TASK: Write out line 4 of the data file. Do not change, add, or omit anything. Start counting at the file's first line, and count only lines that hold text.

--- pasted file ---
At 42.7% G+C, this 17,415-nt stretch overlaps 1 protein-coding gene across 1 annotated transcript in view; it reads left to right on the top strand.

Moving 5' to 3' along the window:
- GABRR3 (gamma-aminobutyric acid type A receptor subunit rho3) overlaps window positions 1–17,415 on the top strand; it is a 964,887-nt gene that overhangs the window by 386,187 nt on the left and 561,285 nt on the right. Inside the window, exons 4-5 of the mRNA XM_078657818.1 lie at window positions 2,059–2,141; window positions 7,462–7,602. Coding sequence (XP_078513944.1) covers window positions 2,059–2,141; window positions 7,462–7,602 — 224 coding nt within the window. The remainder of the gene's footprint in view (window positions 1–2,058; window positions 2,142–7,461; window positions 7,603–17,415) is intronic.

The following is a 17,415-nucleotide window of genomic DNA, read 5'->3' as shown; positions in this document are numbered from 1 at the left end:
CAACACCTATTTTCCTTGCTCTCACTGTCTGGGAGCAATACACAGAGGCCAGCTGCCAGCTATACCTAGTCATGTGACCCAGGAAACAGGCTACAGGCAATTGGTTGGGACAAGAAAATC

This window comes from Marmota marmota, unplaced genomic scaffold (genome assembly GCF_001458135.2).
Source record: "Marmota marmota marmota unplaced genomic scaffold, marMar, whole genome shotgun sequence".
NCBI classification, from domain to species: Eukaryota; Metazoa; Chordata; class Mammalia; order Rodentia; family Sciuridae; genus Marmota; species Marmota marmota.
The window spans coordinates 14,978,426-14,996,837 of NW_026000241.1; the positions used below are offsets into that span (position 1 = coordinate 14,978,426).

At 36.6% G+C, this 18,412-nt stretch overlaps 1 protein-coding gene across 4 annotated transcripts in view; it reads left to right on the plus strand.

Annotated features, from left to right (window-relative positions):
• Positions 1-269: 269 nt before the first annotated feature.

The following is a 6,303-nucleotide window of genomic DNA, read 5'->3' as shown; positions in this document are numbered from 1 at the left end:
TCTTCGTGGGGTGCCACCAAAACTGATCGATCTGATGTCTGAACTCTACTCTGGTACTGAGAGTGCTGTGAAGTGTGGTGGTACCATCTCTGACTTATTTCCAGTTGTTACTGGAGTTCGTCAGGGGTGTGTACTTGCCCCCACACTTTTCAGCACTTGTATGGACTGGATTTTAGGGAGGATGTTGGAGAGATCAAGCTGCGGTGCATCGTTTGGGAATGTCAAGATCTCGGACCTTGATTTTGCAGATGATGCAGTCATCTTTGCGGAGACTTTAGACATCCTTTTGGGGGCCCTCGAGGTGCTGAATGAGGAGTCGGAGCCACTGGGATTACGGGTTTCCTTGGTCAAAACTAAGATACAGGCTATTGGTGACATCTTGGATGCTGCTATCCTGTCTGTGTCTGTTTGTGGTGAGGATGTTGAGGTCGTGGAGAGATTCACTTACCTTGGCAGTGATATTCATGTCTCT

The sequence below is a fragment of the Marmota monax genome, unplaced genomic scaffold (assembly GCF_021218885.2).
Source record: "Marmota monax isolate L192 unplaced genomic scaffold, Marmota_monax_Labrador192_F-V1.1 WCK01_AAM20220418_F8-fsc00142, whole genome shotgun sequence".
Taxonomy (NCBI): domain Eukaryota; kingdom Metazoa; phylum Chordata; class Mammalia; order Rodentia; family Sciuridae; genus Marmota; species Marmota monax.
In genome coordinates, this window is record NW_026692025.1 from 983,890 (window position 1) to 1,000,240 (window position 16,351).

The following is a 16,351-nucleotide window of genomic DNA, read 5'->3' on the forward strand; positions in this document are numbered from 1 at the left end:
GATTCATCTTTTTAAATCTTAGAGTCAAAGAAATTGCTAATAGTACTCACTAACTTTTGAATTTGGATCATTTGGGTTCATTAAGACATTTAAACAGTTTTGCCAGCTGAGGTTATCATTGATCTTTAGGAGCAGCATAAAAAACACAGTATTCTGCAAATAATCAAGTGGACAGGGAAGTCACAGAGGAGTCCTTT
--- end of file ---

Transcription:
The following is a 17,415-nucleotide window of genomic DNA, read 5'->3' as shown; positions in this document are numbered from 1 at the left end: